Bill Condon may be a more capable filmmaker than Rob Marshall, but his Dreamgirls lacks the one quality that Marshall’s sub-par Best Picture winner Chicago had going for it – an invigorating, irresistible, knockout score. It’s a shortcoming attributable to the 1981 Broadway source material, and one glaringly amplified by the fact that Condon’s adaptation of Tom Eyen’s book – so lackluster that it doesn’t dramatize its central professional and romantic conflicts as much as it verbally articulates them – relies on its mundane music to bolster its otherwise thin Motown-set story. Infamously based upon Diana Ross and the Supremes, Dreamgirls charts the tumultuous ups and downs of the Dreamettes, who – with the help of shady promoter Curtis Taylor Jr. (Jamie Foxx) – make a name for themselves backing up fading R&B star James “Thunder” Early (Eddie Murphy). Rapid chart-topping crossover success, however, is soon complicated by the tension between beautiful lead singer Deena Jones (Beyoncé Knowles) and self-destructive Effie White (American Idol runner-up Jennifer Hudson), the latter’s demotion from the front-and-center to backup duties because of her weight and titanic ego leading to nasty discord.
Condon isn’t much of a visual stylist, and his centerpiece set pieces lack a requisite electric charge. Nonetheless, the blame for the proceedings’ tepid mediocrity – aside from the writer/director’s cursory treatment of the Civil Rights movement raging outside his insulating nightclub locales, a cause Deena/Diana betrays by discarding Effie/Florence Ballard for white-audience popularity – falls squarely on Eyen and Henry Krieger’s so-so original tunes, which faithfully replicate the sounds of ‘60s and ‘70s pop-R&B hits (including some by B.B. King and Jackson 5 look-alikes) but never hit anything approaching an ecstatic high note. Hudson’s powerhouse pipes and soulful sassiness give her enough diva-tastic vivacity to ensure an Academy Award nomination (if not win). Yet the primary reason the all-attitude, little-depth newcomer stands out so forcefully from her illustrious costars is that they’re either stuck playing one-dimensional sexy scoundrels (Foxx), busy proving their wholesale inability to emote outside of decently choreographed musical sequences (Knowles), or tepidly rehashing decades-old sketch comedy routines (Murphy, whose Early proves to be a slightly more pitiful variation on the comedian’s memorable “It’s too hot in the hot tub!” James Brown caricature).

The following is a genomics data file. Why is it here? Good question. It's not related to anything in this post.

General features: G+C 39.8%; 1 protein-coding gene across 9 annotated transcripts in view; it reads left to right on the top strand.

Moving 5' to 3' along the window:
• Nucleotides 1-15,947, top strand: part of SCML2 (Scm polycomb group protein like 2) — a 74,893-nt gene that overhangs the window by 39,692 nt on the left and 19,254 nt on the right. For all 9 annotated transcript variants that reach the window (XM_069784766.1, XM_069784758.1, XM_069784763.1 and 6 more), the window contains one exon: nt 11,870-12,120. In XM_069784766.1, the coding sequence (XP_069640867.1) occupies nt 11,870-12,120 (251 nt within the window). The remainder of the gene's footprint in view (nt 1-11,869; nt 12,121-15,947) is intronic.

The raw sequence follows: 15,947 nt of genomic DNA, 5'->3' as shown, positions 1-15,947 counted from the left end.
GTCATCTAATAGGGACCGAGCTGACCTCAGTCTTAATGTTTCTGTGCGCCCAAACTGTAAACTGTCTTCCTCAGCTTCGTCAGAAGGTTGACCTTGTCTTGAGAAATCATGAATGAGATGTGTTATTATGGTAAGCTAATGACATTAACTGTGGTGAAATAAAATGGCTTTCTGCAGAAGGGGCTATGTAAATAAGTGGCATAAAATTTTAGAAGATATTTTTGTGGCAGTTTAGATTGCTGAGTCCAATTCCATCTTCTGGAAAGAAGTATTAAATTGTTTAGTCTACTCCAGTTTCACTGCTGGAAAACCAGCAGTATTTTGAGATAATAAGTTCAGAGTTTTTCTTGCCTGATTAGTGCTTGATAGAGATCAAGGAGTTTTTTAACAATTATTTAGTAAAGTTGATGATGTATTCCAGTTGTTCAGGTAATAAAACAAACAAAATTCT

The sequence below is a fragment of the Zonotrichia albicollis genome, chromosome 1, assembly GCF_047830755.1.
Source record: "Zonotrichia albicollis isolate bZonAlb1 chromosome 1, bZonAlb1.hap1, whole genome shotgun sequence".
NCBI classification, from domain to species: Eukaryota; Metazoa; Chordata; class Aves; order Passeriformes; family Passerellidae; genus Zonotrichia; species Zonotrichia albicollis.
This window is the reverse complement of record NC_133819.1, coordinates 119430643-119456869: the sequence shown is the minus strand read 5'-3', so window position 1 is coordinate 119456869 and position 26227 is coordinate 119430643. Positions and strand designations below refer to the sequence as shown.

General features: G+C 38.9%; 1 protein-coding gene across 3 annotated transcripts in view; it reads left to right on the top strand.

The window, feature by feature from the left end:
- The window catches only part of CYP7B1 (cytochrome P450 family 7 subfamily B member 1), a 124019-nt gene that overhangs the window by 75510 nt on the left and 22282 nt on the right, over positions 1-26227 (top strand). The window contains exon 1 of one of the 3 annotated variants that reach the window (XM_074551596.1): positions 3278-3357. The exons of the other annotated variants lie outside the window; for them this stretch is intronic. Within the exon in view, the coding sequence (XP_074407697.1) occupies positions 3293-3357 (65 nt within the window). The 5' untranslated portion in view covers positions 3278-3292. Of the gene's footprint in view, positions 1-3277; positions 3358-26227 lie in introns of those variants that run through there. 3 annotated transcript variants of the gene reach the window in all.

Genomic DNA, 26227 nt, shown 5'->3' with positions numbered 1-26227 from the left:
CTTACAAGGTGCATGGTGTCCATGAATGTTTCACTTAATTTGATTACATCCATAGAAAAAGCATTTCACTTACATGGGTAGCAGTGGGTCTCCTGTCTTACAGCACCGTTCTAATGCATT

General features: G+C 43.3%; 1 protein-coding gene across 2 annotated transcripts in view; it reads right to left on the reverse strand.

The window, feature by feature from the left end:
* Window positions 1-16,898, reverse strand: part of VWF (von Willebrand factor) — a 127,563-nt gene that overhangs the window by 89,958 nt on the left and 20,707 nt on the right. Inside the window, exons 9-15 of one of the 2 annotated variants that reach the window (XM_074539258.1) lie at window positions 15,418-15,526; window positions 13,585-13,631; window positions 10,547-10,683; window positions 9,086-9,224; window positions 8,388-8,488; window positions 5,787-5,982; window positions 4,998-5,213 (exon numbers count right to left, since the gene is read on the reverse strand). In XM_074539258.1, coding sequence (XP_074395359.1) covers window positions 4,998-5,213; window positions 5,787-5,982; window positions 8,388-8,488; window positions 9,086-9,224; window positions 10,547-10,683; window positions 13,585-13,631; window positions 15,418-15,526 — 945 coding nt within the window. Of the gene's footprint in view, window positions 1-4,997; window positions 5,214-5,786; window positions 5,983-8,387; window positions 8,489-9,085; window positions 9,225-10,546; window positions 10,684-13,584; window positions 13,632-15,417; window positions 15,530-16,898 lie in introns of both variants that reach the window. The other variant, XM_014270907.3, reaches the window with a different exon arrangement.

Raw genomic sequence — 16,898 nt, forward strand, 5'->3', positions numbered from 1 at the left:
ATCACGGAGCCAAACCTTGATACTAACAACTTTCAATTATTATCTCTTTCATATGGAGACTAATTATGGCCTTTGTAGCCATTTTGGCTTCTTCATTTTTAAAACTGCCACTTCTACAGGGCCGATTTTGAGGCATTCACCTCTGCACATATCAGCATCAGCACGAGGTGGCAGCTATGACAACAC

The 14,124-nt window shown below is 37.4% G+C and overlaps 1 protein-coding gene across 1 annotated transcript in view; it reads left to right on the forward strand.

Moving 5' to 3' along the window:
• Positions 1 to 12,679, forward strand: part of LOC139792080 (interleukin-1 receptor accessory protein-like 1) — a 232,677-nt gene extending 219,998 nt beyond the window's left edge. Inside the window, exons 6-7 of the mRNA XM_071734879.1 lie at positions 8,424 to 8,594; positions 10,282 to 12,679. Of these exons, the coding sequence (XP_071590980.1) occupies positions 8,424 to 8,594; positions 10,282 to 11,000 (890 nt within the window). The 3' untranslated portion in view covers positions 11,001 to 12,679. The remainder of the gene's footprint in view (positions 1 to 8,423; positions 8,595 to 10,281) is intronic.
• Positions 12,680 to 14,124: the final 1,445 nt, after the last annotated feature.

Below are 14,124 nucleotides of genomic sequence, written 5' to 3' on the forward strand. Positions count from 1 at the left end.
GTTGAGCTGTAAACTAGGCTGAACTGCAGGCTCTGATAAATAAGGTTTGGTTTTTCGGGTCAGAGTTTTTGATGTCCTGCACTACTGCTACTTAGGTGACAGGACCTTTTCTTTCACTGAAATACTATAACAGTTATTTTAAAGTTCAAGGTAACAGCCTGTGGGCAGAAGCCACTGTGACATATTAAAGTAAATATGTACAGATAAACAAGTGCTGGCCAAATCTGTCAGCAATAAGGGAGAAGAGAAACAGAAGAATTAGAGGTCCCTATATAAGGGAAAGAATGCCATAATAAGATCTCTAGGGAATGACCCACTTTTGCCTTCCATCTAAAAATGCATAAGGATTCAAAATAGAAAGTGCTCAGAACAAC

All that notwithstanding, I'd be willing to bet a Franklin on its Best Picture nomination.
Posted by: rob | December 12, 2006 at 10:50 PM
You'd likely win that bet.
Posted by: Nick | December 12, 2006 at 11:20 PM
Yeah, at this point, I'm hedging my bets on:
Letters from Iwo Jima
Posted by: rob | December 13, 2006 at 08:11 AM
At least I liked Letters from Iwo Jima and The Departed, and thought The Queen was ok. So it could be worse.
That said, it's next to impossible these days to even care about the Oscars. They may mean something to Hollywood and the celebri-journalists who cover it, but they mean nothing to me...
Posted by: Nick | December 13, 2006 at 08:20 AM
Yeah, personally they have next to none for me. I can't say I'm not excited when something I like/love gets attention, but I think that's only normal. Otherwise, my concern for them is rudimentary, their role in film culture painful but nonetheless very very real.